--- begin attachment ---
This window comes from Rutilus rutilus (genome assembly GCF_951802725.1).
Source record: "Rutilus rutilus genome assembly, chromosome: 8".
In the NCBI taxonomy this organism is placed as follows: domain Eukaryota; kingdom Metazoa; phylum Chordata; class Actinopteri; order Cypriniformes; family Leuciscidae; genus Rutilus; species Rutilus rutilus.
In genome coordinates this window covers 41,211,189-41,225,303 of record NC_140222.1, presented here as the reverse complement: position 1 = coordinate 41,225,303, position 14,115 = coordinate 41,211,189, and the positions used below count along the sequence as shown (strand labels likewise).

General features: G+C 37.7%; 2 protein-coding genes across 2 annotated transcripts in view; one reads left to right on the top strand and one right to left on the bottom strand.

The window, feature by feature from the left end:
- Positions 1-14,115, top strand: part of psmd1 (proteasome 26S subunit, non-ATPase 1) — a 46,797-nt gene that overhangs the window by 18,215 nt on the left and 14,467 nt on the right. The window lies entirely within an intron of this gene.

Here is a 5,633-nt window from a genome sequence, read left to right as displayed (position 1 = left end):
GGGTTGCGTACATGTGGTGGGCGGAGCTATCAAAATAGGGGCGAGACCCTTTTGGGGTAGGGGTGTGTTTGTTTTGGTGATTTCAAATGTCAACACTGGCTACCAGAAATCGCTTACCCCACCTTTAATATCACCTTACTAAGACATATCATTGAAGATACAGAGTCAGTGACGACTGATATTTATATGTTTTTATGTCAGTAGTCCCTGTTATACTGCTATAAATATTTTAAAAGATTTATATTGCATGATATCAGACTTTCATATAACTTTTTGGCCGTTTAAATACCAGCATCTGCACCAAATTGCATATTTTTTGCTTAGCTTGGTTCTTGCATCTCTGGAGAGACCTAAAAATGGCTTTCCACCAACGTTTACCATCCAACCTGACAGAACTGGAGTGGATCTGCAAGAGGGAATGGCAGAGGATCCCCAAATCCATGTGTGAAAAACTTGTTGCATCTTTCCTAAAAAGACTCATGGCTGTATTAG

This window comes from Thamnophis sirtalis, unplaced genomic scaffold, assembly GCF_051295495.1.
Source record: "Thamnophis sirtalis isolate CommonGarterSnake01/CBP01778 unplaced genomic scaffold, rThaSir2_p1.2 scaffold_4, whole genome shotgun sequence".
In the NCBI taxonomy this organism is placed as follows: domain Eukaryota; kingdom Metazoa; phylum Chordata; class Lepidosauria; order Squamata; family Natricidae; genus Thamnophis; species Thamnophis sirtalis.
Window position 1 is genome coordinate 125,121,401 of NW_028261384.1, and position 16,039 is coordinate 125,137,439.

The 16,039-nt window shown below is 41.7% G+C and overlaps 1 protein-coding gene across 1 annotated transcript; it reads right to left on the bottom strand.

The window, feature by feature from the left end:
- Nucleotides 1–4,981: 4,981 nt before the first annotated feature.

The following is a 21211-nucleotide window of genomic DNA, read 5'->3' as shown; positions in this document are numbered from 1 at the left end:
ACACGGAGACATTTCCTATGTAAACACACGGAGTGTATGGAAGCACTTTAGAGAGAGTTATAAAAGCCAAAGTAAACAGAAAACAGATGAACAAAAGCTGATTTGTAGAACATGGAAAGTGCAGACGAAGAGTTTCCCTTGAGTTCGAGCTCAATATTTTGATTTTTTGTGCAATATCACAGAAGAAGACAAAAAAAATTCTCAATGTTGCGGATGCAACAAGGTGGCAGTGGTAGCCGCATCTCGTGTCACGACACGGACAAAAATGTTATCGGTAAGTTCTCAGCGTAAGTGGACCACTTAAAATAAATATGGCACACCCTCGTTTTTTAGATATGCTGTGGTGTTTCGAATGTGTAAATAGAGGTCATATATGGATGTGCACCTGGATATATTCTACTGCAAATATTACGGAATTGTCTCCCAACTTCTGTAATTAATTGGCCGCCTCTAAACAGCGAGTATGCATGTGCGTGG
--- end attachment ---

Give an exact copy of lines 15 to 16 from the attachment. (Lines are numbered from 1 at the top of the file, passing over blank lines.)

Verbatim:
The window, feature by feature from the left end:
- Nucleotides 1–4,981: 4,981 nt before the first annotated feature.